by ilene - April 22nd, 2014 2:27 pm
Courtesy of Larry Doyle.
Every now and then I come across a document or statement that simply stops me in my tracks. In the process of pondering the weight and importance of the embedded message, I am typically left totally aghast.
Today I had one of those experiences as I continued to review the treasure trove of material in the recently released documents from the Clinton Presidential Library. From a document covering the work of the Council of Economic Advisers, I almost spilled my coffee when I read the following:
There is a case for a lender of last resort in catastrophic cases (Greenspan.)
Uncle Alan effectively acknowledges the ‘too big to fail’ problem all the way back in 1998 when we experienced the meltdown of the hedge fund Long Term Capital Management.
Improved capital standards–Capital standards are seriously broken. We need to improve measurement of risk and capital so that banks have adequate capital against the risks they run.
Be mindful that at this point in time Wall Street firms were supposed to be able to leverage themselves at a maximum of 12 to 1. Even by that standard, this document is highlighting that the President’s advisers felt that capital standards were not sufficient. Fast forward 6 years and those capital standards were eroded so Wall Street firms could triple their leverage.
You can’t make this stuff up.
They then asked themselves the following:
. . . should we address leverage in the system?
If I were not reading a document from a presidential library, I may have been confused to think I was reading a script from an Abbott and Costello skit when I see how the advisers answered this question regarding leverage:
We should not address leverage per se, because it is too difficult to define given derivatives and is not the proper measure of the problem. We should control excessive exposure to risk.
Let’s see here. Leverage is too difficult to define given the unknown risks lurking within the derivatives markets, but there is a need to control excessive exposures to risk.
Huh? What? “Who’s on first??”
Is it any wonder that the big money interests on Wall Street were able to ply their trade and fill the coffers of those in Washington to relax the net capital standards and triple their leverage in the process? We still…
by ilene - April 22nd, 2014 1:37 pm
Courtesy of Mish.
ECB president Mario Draghi has been making lots of noise recently about cutting interest rates because the euro is too strong and banks aren’t lending enough.
Realistically, there’s not much room to cut with rates already at a rock-bottom .25 percent.
Some suggest negative interest rates are the just the ticket to spur lending. Should that happen, the Bank of New York Mellon Eyes Charging Clients for Euro Deposits.
Bank of New York Mellon said it was considering charging clients for depositing euros if the European Central Bank decides to cut key interest rates below zero.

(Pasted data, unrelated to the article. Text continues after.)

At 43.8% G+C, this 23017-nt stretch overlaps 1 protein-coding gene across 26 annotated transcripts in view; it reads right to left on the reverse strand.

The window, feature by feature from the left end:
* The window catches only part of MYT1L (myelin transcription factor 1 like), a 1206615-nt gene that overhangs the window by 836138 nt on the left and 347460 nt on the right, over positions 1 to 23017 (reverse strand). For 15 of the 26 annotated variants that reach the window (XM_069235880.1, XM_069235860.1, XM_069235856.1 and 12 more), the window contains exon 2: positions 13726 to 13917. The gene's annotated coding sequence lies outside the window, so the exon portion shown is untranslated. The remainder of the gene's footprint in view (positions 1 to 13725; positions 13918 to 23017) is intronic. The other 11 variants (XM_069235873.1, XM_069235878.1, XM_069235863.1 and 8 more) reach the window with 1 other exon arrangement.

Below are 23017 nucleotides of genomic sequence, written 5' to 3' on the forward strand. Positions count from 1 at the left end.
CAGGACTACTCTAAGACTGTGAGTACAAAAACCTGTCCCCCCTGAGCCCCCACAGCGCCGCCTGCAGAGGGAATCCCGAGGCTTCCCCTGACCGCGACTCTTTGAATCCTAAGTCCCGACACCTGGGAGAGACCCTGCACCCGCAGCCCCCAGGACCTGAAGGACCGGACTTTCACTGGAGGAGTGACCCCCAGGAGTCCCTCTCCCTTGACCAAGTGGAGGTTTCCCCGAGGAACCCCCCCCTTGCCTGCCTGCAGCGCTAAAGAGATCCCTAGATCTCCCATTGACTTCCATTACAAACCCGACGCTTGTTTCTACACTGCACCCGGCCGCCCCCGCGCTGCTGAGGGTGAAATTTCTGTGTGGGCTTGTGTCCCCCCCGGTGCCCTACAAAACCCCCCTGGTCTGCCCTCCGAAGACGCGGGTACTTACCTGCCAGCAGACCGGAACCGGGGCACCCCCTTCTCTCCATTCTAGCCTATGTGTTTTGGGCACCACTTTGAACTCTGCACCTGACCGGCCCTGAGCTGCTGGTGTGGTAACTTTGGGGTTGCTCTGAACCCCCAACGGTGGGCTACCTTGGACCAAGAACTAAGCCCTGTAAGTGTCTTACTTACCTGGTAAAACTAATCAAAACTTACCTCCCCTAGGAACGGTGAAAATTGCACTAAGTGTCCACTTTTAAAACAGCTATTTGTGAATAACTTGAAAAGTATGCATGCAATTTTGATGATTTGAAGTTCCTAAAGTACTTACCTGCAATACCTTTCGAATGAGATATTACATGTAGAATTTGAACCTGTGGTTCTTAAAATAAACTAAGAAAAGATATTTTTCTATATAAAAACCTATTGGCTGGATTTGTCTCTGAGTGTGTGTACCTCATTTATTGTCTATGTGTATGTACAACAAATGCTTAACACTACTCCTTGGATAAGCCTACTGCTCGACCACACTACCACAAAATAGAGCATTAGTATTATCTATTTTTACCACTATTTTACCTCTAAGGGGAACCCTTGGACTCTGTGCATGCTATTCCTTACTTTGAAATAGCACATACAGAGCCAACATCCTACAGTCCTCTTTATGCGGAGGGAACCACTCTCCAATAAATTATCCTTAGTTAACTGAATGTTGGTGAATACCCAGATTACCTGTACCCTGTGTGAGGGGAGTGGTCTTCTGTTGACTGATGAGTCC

The potential move by the world’s biggest custody bank comes after Mario Draghi, president of the ECB, said last week that the region could require “further monetary stimulus” to offset a strengthening euro.
“If the eurozone were to go to negative rates that would actually present the opportunity for us to charge for deposits and we are giving that very serious consideration,” Todd Gibbons, BNY Mellon’s chief financial officer, said on a conference call as the bank unveiled its first-quarter earnings.
Reflections on Forcing Banks to Lend
For starters, banks lend when they believe they have creditworthy customers and lending is worth the risk.
An attempt to make banks lend to non-creditworthy customers is not only foolish but reckless. How many times do we have to march down that path to prove it?
Banks Should be Banks
Moreover, and as I have commented before, banks should be banks. I see nothing at all wrong with banks charging a slight fee for deposits.
Banks ought not be lending demand deposit accounts in the first place. The practice is fraudulent. Thus, it is natural for banks to charge for safekeeping of such deposits.
If the ECB forces banks into a corner where they have to start charging for deposits, arguably the system will be better off for it.
by ilene - April 22nd, 2014 1:05 pm
Submitted by Tyler Durden.
The proud recipient of today's $250,000 invoice for propaganda rendered by Ben Bernanke will be the Economic Club of Canada…
- BERNANKE: FED ACTIONS DIDN'T FAVOR WALL STREET OVER MAIN STREET
- Bernanke Says US Economy Is Heading Towards Complete Recovery
Just don't tell Obama (or the Democrats who have been told not to mention the 'recovery'), or the record number of middle-aged people living with their parents, or the almost imperceptible rise in the employed population since QE began…
by ilene - April 22nd, 2014 12:33 pm
In the meantime, commodity prices have been resilient despite all the deflation talk and China slowdown concern. On top of that, shareholder-friendly initiatives across the sector seem to be popping up everywhere – from increased dividends to the willingness to spin off non-core assets and break apart empires. This is bullish.
Here’s Bank of America Merrill Lynch’s technician Stephen Suttmeier with the technical set up:
We highlighted Energy as a sector showing good tactical relative strength. Two signs of relative rehab for the sector that we highlighted in our Monthly Report were